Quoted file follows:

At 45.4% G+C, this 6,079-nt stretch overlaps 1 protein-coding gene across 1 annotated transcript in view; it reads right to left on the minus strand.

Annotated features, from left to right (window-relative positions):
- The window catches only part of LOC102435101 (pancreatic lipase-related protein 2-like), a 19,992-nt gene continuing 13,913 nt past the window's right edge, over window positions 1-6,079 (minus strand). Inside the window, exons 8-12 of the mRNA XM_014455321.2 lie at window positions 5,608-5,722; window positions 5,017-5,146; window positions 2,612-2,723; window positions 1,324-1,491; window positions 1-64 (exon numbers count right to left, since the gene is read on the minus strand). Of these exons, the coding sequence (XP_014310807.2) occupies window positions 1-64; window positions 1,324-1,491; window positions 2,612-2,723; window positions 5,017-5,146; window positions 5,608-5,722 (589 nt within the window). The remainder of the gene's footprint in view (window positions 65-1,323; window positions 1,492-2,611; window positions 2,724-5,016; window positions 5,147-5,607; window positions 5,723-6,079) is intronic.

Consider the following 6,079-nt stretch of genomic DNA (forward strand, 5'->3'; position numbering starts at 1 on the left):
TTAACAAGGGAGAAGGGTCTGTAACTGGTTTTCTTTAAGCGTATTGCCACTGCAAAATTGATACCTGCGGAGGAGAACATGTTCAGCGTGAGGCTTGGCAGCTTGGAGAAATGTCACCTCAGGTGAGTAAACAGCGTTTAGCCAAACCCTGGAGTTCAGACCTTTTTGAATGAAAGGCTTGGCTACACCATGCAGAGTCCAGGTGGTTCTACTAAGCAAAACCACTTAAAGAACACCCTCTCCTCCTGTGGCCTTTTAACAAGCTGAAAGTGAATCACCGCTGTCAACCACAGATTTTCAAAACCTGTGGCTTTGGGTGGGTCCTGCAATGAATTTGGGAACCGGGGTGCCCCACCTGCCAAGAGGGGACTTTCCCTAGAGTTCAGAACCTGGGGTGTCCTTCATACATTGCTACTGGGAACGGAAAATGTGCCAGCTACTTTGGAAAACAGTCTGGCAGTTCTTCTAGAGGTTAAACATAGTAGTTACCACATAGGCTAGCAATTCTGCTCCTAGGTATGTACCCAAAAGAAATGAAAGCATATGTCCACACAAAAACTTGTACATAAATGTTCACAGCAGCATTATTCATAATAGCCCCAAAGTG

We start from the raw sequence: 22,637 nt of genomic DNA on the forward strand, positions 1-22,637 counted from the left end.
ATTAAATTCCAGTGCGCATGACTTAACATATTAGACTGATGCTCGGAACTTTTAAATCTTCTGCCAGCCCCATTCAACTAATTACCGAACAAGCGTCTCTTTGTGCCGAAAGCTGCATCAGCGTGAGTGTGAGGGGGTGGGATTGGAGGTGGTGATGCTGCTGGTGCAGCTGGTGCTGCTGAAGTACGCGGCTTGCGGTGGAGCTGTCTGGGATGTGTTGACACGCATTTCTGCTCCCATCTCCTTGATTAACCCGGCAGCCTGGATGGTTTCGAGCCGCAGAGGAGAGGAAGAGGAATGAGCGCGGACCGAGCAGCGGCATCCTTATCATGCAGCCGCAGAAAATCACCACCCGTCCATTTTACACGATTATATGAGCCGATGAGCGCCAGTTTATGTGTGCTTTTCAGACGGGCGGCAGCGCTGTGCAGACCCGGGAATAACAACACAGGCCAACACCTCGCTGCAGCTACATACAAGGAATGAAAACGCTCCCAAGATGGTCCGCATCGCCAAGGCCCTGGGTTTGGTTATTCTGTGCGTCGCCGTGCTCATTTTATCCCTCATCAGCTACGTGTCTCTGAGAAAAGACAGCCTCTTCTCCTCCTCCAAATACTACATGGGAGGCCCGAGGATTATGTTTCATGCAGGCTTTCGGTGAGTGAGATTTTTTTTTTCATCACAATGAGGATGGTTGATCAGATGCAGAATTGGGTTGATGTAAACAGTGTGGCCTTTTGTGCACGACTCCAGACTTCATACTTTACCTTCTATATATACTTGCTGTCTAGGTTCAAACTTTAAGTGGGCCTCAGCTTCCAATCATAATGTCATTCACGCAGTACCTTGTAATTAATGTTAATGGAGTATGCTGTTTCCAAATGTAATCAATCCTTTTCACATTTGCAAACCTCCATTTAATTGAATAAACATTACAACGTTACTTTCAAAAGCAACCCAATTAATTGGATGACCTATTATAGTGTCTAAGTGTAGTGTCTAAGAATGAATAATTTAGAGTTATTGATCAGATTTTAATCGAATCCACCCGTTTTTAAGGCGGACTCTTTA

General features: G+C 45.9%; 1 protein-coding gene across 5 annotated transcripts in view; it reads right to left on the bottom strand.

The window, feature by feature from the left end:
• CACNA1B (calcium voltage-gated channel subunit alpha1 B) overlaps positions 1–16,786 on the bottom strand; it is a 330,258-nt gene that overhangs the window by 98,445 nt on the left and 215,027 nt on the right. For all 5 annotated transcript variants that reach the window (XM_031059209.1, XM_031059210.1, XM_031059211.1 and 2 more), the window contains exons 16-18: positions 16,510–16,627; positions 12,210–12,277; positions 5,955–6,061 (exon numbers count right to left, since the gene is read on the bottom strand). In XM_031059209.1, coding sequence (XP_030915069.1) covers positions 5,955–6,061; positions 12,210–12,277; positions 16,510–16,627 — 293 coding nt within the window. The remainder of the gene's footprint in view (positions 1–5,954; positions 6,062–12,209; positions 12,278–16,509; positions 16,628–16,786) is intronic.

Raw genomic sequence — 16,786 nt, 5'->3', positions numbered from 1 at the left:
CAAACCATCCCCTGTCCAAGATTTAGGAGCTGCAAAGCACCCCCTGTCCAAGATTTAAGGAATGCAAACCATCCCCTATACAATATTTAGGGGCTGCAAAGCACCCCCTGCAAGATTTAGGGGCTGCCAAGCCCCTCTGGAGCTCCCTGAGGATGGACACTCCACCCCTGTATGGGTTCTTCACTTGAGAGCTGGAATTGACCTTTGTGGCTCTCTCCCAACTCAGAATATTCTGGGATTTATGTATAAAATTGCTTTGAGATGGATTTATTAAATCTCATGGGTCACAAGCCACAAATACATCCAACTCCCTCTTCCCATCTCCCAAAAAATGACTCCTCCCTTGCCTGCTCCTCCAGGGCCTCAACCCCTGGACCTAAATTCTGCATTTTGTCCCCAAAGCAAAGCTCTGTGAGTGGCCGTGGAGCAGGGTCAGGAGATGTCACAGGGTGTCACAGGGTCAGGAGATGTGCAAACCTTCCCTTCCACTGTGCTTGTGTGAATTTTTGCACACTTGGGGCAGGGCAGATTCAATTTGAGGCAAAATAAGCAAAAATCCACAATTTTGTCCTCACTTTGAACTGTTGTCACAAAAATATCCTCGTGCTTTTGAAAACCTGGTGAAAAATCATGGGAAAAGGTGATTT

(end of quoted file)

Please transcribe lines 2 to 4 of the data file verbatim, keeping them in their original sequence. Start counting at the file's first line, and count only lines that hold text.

Annotated features, from left to right (window-relative positions):
- The window catches only part of LOC102435101 (pancreatic lipase-related protein 2-like), a 19,992-nt gene continuing 13,913 nt past the window's right edge, over window positions 1-6,079 (minus strand). Inside the window, exons 8-12 of the mRNA XM_014455321.2 lie at window positions 5,608-5,722; window positions 5,017-5,146; window positions 2,612-2,723; window positions 1,324-1,491; window positions 1-64 (exon numbers count right to left, since the gene is read on the minus strand). Of these exons, the coding sequence (XP_014310807.2) occupies window positions 1-64; window positions 1,324-1,491; window positions 2,612-2,723; window positions 5,017-5,146; window positions 5,608-5,722 (589 nt within the window). The remainder of the gene's footprint in view (window positions 65-1,323; window positions 1,492-2,611; window positions 2,724-5,016; window positions 5,147-5,607; window positions 5,723-6,079) is intronic.

Consider the following 6,079-nt stretch of genomic DNA (forward strand, 5'->3'; position numbering starts at 1 on the left):